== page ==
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Cathedral - Stained Glass Stories CD (album) cover




Symphonic Prog

3.81 | 227 ratings

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5 stars "Stained Glass Stories" should've gone down in history as one of the greatest symphonic prog records of all time. Unfortunately, due to some unfavorable constellation of the stars, it is considered merely a collector's item these days, but that doesn't detract one bit from it's majesty. Of course, no album is perfect, and "Stained Glass Stories" isn't an exception, so a number of flaws is present. influences here) The issue is the often-criticized vocalist, while he does have some ability, his main problem is that he repeatedly reaches for notes he's clearly not comfortable singing, with rather embarrassing results; his other weakness is that his vocal delivery is rather bland and lacking the emotion the music frequently requires . The other members of the band are more proficient: Tom Doncourt supplies plenty of interesting Mellotron, and guitarist Rudy Perrone, though occasionally a bit sloppy, provides tons of melodic hooks and intricate, dissonant guitar lines drawn from many styles; these are augmented by solid, confident bass playing and creative drumming. However, the group's true strength lies in the quality of the compositions, which present in equal amounts complex, inventive ideas and catchy melodies of the highest caliber. Thus , the aforementioned inconsistencies and occasional dull moments are more than made up for to establish this as a prog classic.

The first track, "Introspect" begins with a calm intro that lasts for about 45 seconds before exploding with outstanding guitar/Mellotron interplay that provides one of the album's best moments, although it's over rather quickly, replaced by a mellow but likeable vocal section, which after a while makes way for tribal-sounding drums and bass riffs; these in turn lead into further interplay with intricate arrangements and a somewhat ominous atmosphere. Unfortunately, the moody melodic part that follows the strange-sounding Mellotron interlude is ruined by the weak, inexpressive vocals , but the following sections make up for this shortcoming with more great ideas and playing. The first several minutes generally constitute the stronger part of the song, but it's as a great an opener as one could hope for.

Following "Introspect" is "Gong", an instrumental number and probably my favorite on the album, mainly because of the superb sinister section guided by Doncourt's ominous organ work that occurs in the early part of the track. But it has lots more to offer, from the sweet, mellow guitar riff that is repeated throughout to the great transition sections, and is a towering achievement of 70s prog.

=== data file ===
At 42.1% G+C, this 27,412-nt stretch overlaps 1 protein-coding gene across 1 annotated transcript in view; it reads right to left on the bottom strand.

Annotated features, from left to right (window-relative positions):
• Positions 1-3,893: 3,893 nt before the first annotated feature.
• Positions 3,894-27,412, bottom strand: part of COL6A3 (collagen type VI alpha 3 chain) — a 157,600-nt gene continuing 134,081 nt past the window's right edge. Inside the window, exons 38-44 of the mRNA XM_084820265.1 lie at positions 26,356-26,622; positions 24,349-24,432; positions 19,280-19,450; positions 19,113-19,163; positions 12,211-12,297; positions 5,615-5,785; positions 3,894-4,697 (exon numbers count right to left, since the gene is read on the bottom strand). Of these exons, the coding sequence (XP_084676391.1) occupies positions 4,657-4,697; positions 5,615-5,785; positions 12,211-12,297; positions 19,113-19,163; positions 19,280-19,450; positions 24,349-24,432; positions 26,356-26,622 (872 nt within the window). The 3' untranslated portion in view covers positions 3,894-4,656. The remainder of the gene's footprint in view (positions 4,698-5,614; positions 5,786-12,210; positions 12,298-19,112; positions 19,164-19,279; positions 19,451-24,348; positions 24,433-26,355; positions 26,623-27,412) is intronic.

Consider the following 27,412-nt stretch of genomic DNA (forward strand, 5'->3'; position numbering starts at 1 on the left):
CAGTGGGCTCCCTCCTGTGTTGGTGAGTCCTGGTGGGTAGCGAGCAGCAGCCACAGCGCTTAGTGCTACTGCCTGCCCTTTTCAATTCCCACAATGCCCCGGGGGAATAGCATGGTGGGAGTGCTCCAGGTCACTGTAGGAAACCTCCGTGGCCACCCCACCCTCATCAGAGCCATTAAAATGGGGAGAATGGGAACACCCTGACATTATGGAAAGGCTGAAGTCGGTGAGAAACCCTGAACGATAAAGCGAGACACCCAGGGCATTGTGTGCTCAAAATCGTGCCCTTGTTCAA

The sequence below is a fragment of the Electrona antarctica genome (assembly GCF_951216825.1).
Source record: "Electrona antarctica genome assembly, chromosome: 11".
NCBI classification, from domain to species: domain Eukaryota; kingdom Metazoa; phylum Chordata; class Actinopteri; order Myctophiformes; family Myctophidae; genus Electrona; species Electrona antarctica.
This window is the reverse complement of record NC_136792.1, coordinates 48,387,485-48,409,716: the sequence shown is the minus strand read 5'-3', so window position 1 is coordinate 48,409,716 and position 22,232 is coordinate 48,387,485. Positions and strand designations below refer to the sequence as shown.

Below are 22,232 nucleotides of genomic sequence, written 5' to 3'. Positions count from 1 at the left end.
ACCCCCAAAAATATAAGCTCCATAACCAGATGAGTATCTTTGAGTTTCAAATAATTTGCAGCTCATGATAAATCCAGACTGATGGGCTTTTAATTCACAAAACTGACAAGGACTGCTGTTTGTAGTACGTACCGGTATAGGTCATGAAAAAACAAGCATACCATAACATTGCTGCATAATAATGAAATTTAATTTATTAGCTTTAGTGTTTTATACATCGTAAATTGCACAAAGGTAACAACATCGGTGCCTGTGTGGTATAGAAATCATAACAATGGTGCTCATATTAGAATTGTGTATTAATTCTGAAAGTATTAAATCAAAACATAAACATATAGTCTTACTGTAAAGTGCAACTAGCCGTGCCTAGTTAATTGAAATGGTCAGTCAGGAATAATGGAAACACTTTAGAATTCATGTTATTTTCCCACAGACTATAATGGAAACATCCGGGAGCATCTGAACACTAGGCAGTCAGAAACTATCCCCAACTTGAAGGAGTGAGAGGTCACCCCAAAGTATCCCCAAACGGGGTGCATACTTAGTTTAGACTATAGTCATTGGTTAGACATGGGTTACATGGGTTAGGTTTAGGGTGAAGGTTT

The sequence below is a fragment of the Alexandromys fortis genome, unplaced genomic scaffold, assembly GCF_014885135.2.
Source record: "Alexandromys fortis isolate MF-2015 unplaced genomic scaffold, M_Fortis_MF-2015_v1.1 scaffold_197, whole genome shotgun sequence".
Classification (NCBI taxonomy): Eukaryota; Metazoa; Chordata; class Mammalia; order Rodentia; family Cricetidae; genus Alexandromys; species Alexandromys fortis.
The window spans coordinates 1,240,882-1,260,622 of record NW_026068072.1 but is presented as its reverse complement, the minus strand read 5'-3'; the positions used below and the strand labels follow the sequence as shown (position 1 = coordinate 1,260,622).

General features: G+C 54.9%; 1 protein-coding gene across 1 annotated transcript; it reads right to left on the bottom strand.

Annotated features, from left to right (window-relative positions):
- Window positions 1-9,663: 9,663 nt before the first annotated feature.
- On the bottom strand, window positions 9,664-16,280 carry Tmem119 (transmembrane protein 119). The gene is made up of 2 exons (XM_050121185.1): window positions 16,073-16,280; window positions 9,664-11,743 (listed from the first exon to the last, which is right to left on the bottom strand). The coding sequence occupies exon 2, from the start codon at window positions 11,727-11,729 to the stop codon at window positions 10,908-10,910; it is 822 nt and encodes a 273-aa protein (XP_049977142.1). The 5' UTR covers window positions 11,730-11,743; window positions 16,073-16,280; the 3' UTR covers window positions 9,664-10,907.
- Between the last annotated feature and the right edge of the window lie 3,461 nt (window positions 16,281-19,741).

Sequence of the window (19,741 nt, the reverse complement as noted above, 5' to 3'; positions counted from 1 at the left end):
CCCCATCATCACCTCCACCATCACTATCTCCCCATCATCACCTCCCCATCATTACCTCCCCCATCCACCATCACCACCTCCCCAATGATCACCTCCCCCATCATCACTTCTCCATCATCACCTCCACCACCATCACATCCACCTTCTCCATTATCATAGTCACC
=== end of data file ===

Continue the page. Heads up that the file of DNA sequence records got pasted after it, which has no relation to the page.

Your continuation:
"The Crossing" would have to be the weakest song on the album, although it's not bad at all. A choral arrangement opens the song, unfortunately followed by an annoying funky section; it's redeemed, once again, by the tasteful guitars and keyboards, just not to the point where it can compete with the rest of "Stained Glass Stories".

The album gets back on track with "Days and Changes", although it too starts in a somewhat disheartening fashion as the singer decides to open the track unaccompanied. Perhaps I'm too harsh on the guy - after all, he does have a fine voice and could've been a capable singer had he taken some proper vocal training; unfortunately, it appears that he hadn't , and the results aren't satisfying. But soon the music takes over with a mighty guitar riff , once again displaying the bands ability to pull outstanding ideas out the ass. The song continues meandering through various impressive parts, ranging from Yes-like melodies to jazz guitar interludes, and is another majestic prog number.

Finally, we have "The Search" , an epic track that certainly doesn't disappoint . It begins with Perrone bouncing tasty guitar fills off Doncourt's Mellotron, following which is a great verse section (I love how the tonality changes from light and optimistic to unexpectedly ominous ). From there we are treated to more great prog rock music, full of interesting, intricate ideas and great instrumentation, making the song a fine way to end a fantastic album.

To sum things up, I repeat that while the "Stained Glass Stories" does have it's shortcomings, it easily surpasses the vast majority of what most consider to be classics of prog rock. It's a shame that these guys threw in the towel so early - I'm quite sure they had the potential for at least one more classic prog masterpiece.


Pafnutij | 5/5 |


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